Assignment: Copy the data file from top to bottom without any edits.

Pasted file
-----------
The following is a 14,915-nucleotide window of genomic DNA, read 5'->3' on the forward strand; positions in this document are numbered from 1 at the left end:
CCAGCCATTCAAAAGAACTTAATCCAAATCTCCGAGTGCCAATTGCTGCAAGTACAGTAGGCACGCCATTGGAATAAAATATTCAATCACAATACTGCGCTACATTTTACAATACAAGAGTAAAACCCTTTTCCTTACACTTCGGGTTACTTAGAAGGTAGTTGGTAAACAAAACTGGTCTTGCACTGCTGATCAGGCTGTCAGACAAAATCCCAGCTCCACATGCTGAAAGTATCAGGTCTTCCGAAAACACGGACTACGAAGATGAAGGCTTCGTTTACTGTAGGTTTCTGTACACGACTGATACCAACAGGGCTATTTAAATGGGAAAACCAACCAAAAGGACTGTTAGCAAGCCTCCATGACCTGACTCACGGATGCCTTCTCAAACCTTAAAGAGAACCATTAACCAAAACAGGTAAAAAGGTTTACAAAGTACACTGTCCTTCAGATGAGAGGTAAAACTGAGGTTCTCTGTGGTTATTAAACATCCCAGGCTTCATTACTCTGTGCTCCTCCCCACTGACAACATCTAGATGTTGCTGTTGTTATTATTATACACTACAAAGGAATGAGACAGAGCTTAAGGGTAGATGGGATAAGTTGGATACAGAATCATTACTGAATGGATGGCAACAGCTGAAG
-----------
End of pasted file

The following is a 14,915-nucleotide window of genomic DNA, read 5'->3' on the forward strand; positions in this document are numbered from 1 at the left end:
CCAGCCATTCAAAAGAACTTAATCCAAATCTCCGAGTGCCAATTGCTGCAAGTACAGTAGGCACGCCATTGGAATAAAATATTCAATCACAATACTGCGCTACATTTTACAATACAAGAGTAAAACCCTTTTCCTTACACTTCGGGTTACTTAGAAGGTAGTTGGTAAACAAAACTGGTCTTGCACTGCTGATCAGGCTGTCAGACAAAATCCCAGCTCCACATGCTGAAAGTATCAGGTCTTCCGAAAACACGGACTACGAAGATGAAGGCTTCGTTTACTGTAGGTTTCTGTACACGACTGATACCAACAGGGCTATTTAAATGGGAAAACCAACCAAAAGGACTGTTAGCAAGCCTCCATGACCTGACTCACGGATGCCTTCTCAAACCTTAAAGAGAACCATTAACCAAAACAGGTAAAAAGGTTTACAAAGTACACTGTCCTTCAGATGAGAGGTAAAACTGAGGTTCTCTGTGGTTATTAAACATCCCAGGCTTCATTACTCTGTGCTCCTCCCCACTGACAACATCTAGATGTTGCTGTTGTTATTATTATACACTACAAAGGAATGAGACAGAGCTTAAGGGTAGATGGGATAAGTTGGATACAGAATCATTACTGAATGGATGGCAACAGCTGAAG